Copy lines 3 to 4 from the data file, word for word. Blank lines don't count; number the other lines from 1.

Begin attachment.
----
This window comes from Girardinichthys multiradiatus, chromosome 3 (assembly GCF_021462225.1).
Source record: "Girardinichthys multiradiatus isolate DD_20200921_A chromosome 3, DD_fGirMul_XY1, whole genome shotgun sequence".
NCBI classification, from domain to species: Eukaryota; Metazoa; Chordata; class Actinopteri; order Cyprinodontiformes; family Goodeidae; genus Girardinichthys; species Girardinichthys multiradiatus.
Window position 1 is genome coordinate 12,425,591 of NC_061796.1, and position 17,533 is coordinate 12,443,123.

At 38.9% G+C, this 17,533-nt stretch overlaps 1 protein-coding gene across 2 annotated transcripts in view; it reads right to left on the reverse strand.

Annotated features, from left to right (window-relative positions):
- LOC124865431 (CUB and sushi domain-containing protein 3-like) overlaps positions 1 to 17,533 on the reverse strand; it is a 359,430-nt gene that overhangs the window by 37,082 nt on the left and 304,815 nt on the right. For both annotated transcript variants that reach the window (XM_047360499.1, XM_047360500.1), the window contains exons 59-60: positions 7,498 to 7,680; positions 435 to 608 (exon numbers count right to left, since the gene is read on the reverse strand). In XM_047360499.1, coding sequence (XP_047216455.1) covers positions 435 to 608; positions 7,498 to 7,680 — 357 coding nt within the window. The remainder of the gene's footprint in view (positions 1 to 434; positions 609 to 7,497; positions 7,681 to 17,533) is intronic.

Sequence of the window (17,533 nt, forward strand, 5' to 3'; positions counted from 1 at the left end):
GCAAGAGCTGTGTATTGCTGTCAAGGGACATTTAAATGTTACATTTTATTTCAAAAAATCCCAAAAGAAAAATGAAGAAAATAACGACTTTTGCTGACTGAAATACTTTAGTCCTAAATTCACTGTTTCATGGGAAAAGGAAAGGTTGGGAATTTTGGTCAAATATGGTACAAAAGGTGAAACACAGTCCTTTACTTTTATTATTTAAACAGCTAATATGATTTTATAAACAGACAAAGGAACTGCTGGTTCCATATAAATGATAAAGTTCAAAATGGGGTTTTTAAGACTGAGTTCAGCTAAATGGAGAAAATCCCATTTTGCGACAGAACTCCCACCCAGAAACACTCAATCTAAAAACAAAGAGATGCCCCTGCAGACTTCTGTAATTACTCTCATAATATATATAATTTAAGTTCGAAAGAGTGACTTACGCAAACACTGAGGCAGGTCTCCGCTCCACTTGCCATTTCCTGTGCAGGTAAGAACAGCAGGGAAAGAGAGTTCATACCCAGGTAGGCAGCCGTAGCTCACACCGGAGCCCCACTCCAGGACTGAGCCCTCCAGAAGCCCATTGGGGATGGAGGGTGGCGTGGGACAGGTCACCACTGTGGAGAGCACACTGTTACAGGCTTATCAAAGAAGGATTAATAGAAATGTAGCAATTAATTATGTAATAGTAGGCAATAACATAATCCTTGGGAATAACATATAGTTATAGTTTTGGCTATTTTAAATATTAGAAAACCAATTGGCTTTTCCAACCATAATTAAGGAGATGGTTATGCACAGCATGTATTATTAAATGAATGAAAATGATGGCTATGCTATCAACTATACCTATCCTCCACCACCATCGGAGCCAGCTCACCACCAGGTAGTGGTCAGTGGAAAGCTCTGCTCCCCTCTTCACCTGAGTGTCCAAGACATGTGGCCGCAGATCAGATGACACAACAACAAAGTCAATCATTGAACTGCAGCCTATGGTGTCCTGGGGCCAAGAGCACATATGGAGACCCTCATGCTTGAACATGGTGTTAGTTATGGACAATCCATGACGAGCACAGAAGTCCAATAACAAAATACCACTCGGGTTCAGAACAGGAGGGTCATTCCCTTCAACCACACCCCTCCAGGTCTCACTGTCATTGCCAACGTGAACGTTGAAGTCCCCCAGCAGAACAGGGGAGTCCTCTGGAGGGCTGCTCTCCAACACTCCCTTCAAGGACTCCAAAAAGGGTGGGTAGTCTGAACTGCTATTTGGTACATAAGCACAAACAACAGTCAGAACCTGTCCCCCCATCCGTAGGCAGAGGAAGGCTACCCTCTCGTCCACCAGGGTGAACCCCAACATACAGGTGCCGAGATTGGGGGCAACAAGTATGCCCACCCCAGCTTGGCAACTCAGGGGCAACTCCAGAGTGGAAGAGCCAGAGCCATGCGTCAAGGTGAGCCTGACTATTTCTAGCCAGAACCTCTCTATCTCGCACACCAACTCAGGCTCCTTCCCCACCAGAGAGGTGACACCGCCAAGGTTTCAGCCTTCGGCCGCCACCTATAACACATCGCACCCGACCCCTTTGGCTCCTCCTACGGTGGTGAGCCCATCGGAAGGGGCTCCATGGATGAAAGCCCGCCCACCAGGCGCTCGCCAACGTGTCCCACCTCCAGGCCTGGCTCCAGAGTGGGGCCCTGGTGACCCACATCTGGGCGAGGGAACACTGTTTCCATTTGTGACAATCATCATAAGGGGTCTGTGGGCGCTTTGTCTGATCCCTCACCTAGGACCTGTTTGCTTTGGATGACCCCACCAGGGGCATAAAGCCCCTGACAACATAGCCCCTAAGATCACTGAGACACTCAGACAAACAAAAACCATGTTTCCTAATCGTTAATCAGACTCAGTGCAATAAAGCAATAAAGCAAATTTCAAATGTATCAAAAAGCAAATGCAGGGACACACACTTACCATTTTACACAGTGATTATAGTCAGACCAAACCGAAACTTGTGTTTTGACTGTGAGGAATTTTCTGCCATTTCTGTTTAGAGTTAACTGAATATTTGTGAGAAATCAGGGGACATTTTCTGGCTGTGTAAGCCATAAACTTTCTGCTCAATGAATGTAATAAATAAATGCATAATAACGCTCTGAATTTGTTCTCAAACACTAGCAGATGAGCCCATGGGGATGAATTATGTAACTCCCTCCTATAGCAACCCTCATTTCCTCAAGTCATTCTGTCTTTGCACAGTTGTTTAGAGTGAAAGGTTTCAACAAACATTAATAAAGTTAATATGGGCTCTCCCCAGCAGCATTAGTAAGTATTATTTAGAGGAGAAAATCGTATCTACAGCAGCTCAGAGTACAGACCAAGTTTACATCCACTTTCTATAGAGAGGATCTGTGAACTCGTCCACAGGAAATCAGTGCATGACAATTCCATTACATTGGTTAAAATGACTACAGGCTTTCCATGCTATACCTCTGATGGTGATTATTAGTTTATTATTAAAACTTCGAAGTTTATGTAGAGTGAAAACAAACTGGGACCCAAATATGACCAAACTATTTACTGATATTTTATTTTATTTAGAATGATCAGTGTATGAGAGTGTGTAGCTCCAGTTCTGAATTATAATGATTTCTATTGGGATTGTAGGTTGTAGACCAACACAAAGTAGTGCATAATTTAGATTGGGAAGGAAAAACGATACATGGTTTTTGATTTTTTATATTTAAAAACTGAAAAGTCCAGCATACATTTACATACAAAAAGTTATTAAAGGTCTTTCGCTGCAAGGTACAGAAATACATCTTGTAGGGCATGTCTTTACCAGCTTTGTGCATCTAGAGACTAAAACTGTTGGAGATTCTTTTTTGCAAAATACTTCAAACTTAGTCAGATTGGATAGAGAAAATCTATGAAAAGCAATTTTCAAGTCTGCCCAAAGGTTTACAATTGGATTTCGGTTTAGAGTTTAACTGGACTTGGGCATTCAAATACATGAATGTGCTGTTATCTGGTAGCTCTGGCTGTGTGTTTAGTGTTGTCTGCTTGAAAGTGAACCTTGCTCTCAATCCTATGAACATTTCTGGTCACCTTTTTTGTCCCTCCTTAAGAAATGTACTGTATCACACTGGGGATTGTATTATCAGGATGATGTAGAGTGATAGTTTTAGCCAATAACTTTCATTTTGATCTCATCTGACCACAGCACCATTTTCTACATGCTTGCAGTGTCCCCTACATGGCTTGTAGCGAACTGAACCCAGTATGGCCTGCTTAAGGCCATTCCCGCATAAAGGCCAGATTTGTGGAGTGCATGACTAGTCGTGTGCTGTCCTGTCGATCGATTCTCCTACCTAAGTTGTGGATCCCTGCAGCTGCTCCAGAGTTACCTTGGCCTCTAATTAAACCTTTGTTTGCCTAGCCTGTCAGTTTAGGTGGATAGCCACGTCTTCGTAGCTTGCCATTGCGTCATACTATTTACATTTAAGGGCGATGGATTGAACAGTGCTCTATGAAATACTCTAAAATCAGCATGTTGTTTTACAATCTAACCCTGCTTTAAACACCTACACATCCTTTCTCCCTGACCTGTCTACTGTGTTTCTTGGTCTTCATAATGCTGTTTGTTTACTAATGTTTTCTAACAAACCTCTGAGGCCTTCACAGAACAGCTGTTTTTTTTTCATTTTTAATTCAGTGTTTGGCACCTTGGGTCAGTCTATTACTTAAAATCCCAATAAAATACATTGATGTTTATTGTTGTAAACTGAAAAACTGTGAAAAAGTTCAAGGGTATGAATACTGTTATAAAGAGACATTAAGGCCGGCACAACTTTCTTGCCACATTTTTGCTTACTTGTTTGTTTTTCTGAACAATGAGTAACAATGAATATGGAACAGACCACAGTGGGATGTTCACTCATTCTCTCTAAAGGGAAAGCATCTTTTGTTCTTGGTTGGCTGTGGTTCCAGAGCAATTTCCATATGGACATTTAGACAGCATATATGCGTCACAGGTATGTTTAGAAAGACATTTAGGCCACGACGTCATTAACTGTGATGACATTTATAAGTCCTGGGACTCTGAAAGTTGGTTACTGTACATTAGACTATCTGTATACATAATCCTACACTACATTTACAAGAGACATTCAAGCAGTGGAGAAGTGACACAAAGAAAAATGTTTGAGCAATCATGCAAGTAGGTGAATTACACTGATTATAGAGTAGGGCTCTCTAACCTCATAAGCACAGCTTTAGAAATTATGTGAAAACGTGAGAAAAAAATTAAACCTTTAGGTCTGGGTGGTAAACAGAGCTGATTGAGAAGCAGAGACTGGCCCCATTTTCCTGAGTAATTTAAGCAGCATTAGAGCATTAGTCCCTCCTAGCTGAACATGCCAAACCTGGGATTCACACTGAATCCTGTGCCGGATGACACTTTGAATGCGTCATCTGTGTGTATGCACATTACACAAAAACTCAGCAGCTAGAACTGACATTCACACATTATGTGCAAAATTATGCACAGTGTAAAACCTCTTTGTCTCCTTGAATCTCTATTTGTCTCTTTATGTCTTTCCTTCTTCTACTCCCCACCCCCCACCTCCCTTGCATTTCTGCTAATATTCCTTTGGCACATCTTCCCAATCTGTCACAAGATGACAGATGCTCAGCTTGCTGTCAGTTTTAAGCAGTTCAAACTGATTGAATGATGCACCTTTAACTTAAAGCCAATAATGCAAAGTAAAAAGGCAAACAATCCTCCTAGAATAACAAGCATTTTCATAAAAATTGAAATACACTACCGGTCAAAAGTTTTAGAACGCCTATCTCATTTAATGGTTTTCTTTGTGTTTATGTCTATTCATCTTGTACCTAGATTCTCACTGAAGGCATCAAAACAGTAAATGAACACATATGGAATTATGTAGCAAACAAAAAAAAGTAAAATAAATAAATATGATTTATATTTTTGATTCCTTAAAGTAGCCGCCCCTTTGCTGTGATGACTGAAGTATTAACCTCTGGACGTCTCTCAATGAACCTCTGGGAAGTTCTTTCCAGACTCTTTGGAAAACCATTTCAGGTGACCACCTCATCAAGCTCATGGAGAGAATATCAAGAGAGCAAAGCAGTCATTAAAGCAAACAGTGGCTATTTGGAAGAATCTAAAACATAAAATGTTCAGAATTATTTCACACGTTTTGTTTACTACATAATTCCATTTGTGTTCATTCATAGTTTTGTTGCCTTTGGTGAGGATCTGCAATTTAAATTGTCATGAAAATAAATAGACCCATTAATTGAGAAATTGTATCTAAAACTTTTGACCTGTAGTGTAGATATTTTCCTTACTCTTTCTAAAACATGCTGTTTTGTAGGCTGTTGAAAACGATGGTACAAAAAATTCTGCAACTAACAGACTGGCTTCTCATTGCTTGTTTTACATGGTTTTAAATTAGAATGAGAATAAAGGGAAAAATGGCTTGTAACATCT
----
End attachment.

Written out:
NCBI classification, from domain to species: Eukaryota; Metazoa; Chordata; class Actinopteri; order Cyprinodontiformes; family Goodeidae; genus Girardinichthys; species Girardinichthys multiradiatus.
Window position 1 is genome coordinate 12,425,591 of NC_061796.1, and position 17,533 is coordinate 12,443,123.